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Unformatted text preview: Stanford University Graduate School of Business rev. August 2004 Managing Customer Responsiveness at Littlefield Technologies Background Littlefield Technologies (LT) has developed another DSS product. The new product is manufactured using the same process as the product in the assignment “Capacity Manage- ment at Littlefield Technologies” — neither the process sequence nor the process time dis- tributions at each tool have changed. On day 0, the factory began operations with three stuffers, one tester, and one tuner, and a raw materials inventory of 9600 kits. This left the factory with $1,000,000 in reserves. Customer demand continues to be random, but the long-run average demand will not change over the product’s 268-day lifetime. At the end of this lifetime, demand will end abruptly and factory operations will be terminated. At this point, all capacity and remaining inventory will be useless, and thus have no value. Management would like to charge the higher prices that customers would pay for dramati- cally shorter lead times. However, historic lead times often extend into several days, so management has been unwilling to quote the shorter lead times....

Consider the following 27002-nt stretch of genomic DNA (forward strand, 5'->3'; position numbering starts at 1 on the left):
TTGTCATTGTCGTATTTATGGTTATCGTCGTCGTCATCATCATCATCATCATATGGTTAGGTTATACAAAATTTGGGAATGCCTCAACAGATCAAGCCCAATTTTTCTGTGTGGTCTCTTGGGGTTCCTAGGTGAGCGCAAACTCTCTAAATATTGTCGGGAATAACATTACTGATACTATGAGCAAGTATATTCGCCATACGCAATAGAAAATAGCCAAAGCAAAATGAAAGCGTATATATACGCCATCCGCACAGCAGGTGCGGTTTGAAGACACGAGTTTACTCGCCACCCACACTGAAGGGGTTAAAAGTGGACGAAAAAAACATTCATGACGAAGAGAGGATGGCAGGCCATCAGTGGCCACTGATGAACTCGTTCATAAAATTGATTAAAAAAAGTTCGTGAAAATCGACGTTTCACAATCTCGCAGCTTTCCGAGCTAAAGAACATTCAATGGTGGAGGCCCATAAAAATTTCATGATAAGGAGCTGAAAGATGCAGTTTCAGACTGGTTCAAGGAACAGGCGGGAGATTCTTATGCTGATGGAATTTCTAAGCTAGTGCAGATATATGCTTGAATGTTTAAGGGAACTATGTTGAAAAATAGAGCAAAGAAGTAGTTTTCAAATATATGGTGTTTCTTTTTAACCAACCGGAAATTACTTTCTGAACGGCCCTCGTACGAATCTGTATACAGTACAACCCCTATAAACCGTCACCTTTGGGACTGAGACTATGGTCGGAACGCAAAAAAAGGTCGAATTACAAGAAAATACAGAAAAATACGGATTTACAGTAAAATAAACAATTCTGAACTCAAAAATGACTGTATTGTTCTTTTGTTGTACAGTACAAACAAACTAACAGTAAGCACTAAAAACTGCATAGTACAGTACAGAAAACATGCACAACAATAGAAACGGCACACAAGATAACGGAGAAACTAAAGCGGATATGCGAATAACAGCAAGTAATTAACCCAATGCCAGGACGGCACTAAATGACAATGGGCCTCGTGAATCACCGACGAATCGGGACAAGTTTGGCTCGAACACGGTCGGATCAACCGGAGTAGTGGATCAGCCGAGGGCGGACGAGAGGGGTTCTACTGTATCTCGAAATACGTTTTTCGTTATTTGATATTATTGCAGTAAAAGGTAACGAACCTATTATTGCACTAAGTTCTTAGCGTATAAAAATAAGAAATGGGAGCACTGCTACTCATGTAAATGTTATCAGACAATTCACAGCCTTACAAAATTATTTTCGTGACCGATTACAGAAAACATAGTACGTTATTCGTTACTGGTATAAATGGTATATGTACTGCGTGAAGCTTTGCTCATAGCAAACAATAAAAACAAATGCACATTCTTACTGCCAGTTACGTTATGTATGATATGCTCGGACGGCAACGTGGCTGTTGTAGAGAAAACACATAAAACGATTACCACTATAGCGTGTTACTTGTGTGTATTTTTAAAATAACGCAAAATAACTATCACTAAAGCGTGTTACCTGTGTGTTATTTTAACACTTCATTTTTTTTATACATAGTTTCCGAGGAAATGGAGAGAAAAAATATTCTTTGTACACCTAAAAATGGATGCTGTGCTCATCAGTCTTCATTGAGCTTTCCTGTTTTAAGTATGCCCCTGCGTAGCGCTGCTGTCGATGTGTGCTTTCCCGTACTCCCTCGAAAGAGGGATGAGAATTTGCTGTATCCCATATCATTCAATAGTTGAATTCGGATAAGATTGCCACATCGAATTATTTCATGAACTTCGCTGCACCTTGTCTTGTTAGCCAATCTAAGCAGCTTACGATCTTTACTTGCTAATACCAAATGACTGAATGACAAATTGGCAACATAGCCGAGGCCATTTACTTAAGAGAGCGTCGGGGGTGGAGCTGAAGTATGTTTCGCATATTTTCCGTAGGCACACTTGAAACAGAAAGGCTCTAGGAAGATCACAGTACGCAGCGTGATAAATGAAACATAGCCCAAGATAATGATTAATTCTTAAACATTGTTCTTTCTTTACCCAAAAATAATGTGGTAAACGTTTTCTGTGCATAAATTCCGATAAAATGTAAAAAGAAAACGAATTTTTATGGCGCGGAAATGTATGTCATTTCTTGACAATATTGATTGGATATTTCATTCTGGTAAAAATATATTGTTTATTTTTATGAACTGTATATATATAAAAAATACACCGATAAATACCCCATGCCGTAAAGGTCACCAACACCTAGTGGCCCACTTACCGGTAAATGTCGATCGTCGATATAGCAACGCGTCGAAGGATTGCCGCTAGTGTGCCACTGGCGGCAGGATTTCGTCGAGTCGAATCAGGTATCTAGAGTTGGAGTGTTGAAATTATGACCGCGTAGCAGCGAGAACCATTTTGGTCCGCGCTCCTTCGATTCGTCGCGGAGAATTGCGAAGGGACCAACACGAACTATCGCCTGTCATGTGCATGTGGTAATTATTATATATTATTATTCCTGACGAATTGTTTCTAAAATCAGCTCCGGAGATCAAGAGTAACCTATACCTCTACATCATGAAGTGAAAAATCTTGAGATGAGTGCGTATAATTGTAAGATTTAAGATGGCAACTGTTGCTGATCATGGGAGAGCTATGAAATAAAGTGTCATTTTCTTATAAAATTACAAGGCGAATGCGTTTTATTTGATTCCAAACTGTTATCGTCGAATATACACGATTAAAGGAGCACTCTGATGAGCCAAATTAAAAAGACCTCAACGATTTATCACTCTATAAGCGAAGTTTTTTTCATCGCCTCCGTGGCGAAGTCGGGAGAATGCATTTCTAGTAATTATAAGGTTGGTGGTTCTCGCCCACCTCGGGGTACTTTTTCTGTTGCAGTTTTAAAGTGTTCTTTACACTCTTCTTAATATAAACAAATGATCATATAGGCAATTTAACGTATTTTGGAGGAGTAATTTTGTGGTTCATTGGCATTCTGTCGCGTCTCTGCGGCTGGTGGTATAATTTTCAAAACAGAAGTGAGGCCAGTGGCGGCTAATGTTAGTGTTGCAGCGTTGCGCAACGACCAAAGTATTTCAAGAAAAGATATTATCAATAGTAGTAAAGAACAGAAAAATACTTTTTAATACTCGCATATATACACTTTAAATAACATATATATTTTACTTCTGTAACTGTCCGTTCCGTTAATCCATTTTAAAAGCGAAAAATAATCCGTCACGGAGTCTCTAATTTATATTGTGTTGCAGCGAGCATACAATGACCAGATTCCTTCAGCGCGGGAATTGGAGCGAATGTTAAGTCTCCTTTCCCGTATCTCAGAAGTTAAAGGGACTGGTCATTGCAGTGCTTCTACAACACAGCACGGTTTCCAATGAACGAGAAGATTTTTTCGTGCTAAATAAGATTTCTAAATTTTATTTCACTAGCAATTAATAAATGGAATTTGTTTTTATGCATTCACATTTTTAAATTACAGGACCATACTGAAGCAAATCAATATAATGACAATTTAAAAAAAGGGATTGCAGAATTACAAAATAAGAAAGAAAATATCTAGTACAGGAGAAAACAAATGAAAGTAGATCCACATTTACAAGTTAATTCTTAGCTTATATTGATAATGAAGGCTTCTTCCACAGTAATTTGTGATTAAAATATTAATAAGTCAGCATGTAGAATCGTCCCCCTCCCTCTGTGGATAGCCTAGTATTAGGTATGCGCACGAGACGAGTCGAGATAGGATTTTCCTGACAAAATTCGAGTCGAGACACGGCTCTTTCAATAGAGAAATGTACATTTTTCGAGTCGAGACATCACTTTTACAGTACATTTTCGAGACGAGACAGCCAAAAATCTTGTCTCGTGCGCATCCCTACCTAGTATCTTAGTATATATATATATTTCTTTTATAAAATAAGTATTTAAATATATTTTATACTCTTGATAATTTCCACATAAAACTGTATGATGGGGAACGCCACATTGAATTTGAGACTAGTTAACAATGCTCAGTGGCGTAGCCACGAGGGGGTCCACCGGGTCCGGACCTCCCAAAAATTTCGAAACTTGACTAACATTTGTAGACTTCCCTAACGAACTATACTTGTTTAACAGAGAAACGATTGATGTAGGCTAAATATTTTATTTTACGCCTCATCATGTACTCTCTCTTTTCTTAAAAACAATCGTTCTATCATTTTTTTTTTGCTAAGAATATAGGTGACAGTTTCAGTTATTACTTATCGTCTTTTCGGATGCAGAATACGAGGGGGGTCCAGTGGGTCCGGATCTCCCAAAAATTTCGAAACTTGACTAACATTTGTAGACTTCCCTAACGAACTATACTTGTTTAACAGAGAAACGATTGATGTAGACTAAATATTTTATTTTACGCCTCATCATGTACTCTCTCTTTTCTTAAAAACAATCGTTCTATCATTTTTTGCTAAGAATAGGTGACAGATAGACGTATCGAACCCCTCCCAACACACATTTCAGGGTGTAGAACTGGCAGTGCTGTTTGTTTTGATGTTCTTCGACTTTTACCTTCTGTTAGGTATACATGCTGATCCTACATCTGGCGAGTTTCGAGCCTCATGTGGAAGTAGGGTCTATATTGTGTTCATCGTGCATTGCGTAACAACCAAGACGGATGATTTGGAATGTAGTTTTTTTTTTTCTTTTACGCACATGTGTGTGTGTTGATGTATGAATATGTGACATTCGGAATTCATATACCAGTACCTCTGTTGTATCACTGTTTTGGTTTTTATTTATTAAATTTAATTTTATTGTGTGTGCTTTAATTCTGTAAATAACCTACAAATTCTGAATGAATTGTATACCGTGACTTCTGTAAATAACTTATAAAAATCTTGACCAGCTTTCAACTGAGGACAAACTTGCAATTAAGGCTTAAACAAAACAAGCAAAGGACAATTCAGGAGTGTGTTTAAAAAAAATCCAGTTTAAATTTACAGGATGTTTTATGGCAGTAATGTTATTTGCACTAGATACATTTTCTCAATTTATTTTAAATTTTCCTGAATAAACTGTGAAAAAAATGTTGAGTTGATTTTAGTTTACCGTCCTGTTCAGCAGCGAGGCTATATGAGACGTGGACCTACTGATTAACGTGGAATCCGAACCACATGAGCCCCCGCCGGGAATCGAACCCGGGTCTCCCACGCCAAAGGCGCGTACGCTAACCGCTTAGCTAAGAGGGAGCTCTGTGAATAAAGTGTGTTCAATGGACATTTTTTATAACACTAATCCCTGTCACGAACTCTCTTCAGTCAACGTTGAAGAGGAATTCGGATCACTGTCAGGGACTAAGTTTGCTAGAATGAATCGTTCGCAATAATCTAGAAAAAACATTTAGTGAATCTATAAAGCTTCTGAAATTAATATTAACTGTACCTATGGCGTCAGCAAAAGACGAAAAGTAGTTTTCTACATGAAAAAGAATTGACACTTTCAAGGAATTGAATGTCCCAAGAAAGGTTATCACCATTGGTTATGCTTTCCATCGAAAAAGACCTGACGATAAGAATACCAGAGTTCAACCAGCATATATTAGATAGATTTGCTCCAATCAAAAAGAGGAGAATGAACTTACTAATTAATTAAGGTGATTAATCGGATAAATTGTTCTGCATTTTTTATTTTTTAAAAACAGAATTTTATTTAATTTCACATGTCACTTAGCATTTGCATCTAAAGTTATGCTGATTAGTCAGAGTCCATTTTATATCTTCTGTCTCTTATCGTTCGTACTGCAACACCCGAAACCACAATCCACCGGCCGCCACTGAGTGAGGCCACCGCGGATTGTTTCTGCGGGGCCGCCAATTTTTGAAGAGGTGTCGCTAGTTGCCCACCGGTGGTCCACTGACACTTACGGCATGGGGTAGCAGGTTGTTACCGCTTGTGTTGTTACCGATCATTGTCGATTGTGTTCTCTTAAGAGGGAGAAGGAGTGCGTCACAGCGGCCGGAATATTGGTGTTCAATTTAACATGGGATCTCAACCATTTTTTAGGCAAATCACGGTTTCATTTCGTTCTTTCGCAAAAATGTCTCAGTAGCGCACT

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This note was uploaded on 09/29/2011 for the course MGT 3501 taught by Professor Chang during the Fall '10 term at Georgia Tech.
- Fall '10